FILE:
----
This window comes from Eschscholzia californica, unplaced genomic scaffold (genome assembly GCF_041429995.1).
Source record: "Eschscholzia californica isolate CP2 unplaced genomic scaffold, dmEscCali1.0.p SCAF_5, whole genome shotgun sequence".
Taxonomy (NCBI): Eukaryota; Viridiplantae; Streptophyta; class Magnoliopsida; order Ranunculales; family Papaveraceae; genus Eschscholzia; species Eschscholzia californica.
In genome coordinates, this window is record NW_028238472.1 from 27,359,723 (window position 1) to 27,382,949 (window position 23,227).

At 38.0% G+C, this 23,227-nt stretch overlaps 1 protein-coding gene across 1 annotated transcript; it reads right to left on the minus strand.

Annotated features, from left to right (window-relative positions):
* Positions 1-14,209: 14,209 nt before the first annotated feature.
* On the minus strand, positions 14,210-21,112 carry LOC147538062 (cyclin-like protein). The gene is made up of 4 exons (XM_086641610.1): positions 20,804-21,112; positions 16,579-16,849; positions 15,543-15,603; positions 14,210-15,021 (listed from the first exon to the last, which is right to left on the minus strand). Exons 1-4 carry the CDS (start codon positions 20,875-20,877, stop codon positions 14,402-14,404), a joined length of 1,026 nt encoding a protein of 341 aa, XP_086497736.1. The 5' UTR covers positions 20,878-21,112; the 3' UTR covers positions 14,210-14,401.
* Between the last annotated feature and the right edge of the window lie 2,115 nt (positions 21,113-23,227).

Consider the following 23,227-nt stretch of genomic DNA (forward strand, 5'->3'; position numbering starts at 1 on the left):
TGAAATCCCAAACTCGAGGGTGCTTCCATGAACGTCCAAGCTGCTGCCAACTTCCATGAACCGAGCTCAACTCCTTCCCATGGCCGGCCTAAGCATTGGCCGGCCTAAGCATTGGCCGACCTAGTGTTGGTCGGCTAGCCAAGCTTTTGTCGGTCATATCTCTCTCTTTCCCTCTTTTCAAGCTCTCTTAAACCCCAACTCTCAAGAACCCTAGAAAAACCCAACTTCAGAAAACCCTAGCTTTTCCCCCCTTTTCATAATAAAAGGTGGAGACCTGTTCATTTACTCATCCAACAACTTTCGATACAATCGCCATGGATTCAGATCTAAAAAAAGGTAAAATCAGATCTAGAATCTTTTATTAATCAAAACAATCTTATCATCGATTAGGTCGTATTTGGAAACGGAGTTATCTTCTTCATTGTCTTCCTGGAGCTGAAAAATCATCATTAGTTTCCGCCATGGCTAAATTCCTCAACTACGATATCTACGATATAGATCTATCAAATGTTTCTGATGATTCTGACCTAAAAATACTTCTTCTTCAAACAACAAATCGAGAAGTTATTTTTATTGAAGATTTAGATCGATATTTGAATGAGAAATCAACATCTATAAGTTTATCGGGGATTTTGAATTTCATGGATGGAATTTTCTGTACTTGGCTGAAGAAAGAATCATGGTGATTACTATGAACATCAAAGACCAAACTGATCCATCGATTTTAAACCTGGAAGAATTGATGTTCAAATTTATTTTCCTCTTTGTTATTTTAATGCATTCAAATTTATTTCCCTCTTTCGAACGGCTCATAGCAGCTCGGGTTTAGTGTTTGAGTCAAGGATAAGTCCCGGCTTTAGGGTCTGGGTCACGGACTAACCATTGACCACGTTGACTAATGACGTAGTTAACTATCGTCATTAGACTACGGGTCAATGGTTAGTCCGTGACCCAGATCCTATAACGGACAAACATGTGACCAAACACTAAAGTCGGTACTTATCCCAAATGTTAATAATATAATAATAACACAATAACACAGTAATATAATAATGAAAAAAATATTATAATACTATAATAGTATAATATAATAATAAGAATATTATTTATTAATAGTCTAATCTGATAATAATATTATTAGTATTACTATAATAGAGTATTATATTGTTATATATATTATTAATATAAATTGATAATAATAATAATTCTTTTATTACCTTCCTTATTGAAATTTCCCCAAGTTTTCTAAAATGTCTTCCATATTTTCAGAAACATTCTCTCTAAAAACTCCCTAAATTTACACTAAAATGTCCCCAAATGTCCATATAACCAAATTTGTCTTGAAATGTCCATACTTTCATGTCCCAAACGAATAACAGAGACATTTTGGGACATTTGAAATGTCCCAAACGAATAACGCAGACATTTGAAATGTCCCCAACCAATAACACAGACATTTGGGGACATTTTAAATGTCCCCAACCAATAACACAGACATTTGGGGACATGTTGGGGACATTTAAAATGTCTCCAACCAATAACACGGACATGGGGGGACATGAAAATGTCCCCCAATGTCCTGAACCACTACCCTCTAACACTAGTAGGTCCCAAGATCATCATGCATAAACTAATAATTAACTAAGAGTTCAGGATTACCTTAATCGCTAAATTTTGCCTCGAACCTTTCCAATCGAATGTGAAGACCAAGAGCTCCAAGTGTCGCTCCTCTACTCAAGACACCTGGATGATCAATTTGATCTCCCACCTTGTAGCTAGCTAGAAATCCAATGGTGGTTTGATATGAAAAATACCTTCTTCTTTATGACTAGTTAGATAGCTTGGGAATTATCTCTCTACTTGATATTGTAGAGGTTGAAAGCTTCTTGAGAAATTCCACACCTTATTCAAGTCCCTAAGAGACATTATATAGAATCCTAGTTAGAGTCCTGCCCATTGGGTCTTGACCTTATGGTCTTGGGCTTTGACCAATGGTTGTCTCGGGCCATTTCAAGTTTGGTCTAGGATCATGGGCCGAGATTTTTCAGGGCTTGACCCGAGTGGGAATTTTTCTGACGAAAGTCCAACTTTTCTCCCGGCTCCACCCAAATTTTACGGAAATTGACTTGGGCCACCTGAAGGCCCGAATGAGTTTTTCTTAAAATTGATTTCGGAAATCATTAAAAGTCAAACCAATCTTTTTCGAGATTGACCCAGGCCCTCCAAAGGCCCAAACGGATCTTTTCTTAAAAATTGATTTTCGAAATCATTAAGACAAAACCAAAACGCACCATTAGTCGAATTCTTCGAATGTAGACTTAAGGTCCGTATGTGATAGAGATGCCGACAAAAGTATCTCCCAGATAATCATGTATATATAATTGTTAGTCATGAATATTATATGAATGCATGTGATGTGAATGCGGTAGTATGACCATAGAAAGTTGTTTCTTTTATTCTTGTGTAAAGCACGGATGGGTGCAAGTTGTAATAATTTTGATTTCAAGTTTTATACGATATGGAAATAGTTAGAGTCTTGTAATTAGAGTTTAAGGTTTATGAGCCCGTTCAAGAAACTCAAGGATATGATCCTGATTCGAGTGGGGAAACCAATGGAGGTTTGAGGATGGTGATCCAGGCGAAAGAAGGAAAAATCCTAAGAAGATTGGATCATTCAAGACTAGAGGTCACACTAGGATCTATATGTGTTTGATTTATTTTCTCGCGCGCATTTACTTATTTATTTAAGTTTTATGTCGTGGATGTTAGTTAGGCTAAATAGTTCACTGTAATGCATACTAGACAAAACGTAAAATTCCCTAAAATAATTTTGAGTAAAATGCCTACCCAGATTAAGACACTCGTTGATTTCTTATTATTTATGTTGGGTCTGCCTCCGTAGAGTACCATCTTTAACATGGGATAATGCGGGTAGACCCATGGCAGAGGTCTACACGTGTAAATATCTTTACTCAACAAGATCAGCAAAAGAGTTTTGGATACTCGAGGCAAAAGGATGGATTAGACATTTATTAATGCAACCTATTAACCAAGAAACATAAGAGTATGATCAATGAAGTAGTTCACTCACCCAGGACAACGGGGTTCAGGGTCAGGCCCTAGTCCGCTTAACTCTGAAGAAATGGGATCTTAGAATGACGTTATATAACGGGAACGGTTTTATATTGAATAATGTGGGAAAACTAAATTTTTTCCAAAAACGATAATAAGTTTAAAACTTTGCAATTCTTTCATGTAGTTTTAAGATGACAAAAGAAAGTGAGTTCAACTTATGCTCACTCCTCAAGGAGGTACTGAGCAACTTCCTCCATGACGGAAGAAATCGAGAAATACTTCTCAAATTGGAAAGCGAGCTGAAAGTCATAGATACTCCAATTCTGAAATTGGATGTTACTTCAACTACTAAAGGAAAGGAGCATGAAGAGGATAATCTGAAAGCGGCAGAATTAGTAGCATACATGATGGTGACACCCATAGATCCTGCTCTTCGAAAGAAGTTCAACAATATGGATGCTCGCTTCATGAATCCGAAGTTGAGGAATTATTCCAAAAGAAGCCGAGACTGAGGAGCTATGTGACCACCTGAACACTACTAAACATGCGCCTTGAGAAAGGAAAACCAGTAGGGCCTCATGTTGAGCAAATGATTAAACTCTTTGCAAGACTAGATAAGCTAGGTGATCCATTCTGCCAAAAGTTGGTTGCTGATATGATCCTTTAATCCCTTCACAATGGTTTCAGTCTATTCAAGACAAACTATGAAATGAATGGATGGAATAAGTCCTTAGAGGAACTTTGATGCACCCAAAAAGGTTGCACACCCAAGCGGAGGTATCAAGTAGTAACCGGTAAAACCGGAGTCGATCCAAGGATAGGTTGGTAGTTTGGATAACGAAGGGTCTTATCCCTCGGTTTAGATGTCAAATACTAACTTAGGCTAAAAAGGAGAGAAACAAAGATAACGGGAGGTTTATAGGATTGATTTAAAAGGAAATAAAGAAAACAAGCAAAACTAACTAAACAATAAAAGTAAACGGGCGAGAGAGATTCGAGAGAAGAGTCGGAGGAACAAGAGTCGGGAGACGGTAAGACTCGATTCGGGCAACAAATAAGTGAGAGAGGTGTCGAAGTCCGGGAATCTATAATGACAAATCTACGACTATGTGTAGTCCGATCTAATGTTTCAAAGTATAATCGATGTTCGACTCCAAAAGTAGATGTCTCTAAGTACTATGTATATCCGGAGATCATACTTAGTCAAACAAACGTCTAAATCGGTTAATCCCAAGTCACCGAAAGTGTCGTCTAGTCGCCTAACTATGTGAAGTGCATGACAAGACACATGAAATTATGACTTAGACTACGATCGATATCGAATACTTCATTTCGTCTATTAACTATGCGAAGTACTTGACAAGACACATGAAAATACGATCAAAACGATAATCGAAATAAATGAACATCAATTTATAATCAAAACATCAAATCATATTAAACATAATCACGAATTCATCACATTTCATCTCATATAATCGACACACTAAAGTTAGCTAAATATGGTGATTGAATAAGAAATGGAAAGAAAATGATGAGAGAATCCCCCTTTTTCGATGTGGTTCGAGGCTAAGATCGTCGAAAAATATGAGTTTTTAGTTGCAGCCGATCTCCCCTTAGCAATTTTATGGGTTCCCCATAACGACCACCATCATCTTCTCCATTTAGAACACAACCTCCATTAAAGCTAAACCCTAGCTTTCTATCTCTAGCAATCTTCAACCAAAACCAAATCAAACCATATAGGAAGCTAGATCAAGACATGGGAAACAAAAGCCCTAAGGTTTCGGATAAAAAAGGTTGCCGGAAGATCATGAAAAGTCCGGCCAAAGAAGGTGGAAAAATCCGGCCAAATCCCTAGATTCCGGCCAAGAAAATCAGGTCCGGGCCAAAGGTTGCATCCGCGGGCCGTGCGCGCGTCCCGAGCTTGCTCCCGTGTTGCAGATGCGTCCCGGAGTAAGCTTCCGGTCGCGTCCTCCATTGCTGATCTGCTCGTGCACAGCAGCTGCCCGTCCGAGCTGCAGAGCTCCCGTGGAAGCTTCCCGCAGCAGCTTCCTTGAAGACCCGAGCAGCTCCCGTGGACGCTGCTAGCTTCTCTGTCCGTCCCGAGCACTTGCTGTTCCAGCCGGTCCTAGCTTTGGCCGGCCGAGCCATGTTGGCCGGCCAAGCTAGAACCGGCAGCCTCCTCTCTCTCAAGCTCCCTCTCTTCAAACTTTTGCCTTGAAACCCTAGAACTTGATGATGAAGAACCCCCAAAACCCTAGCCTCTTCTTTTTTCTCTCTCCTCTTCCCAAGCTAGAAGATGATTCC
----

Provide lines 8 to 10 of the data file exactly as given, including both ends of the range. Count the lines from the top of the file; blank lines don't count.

* On the minus strand, positions 14,210-21,112 carry LOC147538062 (cyclin-like protein). The gene is made up of 4 exons (XM_086641610.1): positions 20,804-21,112; positions 16,579-16,849; positions 15,543-15,603; positions 14,210-15,021 (listed from the first exon to the last, which is right to left on the minus strand). Exons 1-4 carry the CDS (start codon positions 20,875-20,877, stop codon positions 14,402-14,404), a joined length of 1,026 nt encoding a protein of 341 aa, XP_086497736.1. The 5' UTR covers positions 20,878-21,112; the 3' UTR covers positions 14,210-14,401.
* Between the last annotated feature and the right edge of the window lie 2,115 nt (positions 21,113-23,227).

Consider the following 23,227-nt stretch of genomic DNA (forward strand, 5'->3'; position numbering starts at 1 on the left):